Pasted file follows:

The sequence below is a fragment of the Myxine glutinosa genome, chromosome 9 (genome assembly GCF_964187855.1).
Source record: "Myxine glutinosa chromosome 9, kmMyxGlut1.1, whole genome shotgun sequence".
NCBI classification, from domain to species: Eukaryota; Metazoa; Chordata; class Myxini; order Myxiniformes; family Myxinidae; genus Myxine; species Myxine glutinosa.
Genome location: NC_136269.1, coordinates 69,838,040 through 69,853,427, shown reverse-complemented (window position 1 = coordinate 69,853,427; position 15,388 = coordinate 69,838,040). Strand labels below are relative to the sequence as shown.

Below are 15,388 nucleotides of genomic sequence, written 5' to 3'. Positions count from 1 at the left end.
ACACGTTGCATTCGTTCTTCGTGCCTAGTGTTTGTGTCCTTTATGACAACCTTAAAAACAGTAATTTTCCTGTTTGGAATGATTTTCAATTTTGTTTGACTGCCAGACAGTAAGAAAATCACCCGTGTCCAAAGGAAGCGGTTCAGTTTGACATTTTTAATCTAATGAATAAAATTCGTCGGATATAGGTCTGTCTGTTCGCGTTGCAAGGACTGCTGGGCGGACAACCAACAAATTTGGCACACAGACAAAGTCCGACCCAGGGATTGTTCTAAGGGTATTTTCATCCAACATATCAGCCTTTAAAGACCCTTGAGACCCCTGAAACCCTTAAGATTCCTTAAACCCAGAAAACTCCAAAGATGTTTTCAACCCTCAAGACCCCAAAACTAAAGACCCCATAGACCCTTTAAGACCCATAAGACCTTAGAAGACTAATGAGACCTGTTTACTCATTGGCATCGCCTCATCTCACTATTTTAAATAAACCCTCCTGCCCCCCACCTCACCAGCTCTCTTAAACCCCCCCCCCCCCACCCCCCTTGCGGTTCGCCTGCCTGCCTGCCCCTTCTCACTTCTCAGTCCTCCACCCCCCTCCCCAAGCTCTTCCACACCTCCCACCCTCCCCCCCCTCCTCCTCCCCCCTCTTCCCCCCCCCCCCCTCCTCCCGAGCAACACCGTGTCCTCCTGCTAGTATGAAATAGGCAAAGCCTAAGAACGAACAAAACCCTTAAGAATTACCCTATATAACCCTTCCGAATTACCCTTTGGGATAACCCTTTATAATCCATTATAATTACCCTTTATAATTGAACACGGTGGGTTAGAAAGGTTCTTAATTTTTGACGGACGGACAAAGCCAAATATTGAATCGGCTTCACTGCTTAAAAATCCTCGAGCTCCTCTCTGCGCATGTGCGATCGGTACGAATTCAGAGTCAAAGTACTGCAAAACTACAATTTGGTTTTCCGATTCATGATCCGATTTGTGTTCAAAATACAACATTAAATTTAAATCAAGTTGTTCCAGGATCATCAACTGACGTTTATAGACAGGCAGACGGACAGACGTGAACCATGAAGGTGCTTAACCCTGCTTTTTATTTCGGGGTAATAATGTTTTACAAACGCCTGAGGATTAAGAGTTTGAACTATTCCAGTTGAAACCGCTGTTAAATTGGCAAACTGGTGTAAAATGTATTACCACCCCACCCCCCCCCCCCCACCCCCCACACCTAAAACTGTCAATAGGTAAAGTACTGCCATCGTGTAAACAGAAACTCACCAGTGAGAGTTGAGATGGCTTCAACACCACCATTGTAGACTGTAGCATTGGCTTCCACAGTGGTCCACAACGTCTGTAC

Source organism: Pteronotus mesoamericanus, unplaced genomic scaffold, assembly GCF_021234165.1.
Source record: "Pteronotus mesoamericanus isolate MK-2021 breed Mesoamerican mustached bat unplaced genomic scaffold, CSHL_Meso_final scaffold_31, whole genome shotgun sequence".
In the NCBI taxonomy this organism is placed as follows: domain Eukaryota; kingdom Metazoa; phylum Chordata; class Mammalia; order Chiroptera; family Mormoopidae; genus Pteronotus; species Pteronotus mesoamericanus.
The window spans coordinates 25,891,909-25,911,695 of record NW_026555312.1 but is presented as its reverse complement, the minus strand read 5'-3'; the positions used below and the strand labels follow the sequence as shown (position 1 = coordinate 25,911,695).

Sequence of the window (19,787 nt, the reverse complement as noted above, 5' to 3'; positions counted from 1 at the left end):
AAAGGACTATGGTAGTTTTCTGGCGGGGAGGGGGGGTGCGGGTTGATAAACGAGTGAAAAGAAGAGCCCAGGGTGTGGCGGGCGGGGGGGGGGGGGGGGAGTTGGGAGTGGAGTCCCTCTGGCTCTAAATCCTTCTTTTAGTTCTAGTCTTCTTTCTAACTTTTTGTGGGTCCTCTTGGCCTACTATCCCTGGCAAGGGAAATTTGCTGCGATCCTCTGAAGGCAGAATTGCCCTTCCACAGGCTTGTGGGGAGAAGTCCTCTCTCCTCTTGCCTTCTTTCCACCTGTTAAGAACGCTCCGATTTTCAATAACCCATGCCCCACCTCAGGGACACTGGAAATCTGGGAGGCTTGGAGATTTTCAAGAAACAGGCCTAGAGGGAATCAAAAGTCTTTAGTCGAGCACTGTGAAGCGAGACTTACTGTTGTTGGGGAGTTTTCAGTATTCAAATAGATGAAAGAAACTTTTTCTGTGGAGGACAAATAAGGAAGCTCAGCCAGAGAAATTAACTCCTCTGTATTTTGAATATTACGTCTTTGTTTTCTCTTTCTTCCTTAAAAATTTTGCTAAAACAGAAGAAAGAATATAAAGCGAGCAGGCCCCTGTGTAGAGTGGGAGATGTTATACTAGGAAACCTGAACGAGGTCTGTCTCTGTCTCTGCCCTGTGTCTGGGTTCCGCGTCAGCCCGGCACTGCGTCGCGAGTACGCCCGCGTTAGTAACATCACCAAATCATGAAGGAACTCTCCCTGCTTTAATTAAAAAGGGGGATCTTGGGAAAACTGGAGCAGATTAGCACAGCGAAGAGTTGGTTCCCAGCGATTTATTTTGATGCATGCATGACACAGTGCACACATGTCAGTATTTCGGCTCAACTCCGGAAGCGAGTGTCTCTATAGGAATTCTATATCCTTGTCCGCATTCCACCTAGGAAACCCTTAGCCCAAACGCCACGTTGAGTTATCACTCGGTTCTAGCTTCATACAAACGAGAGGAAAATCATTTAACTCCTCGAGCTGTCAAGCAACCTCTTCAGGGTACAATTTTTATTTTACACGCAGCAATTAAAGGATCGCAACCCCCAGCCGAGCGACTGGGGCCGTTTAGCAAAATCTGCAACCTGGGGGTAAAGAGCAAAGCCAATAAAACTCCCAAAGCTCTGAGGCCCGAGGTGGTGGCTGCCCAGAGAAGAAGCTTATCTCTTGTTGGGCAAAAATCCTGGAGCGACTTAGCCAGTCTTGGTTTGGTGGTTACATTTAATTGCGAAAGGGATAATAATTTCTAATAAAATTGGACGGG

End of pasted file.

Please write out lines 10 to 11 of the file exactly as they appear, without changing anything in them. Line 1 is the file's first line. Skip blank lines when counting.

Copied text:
The window spans coordinates 25,891,909-25,911,695 of record NW_026555312.1 but is presented as its reverse complement, the minus strand read 5'-3'; the positions used below and the strand labels follow the sequence as shown (position 1 = coordinate 25,911,695).

Sequence of the window (19,787 nt, the reverse complement as noted above, 5' to 3'; positions counted from 1 at the left end):